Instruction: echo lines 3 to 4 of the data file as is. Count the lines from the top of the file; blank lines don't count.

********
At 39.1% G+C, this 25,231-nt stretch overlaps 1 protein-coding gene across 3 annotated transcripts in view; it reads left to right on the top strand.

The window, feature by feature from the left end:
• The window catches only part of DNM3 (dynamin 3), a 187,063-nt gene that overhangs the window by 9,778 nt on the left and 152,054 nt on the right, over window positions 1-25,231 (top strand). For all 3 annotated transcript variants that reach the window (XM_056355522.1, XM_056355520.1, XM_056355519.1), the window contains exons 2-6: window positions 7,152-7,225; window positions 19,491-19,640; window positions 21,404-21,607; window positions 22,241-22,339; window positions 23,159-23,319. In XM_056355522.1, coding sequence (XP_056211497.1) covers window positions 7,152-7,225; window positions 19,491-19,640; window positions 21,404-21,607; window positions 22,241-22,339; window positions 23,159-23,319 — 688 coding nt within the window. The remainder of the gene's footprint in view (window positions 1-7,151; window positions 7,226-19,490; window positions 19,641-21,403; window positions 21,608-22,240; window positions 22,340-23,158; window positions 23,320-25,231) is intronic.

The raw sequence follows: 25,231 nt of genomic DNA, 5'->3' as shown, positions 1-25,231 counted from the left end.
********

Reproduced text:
• The window catches only part of DNM3 (dynamin 3), a 187,063-nt gene that overhangs the window by 9,778 nt on the left and 152,054 nt on the right, over window positions 1-25,231 (top strand). For all 3 annotated transcript variants that reach the window (XM_056355522.1, XM_056355520.1, XM_056355519.1), the window contains exons 2-6: window positions 7,152-7,225; window positions 19,491-19,640; window positions 21,404-21,607; window positions 22,241-22,339; window positions 23,159-23,319. In XM_056355522.1, coding sequence (XP_056211497.1) covers window positions 7,152-7,225; window positions 19,491-19,640; window positions 21,404-21,607; window positions 22,241-22,339; window positions 23,159-23,319 — 688 coding nt within the window. The remainder of the gene's footprint in view (window positions 1-7,151; window positions 7,226-19,490; window positions 19,641-21,403; window positions 21,608-22,240; window positions 22,340-23,158; window positions 23,320-25,231) is intronic.

The raw sequence follows: 25,231 nt of genomic DNA, 5'->3' as shown, positions 1-25,231 counted from the left end.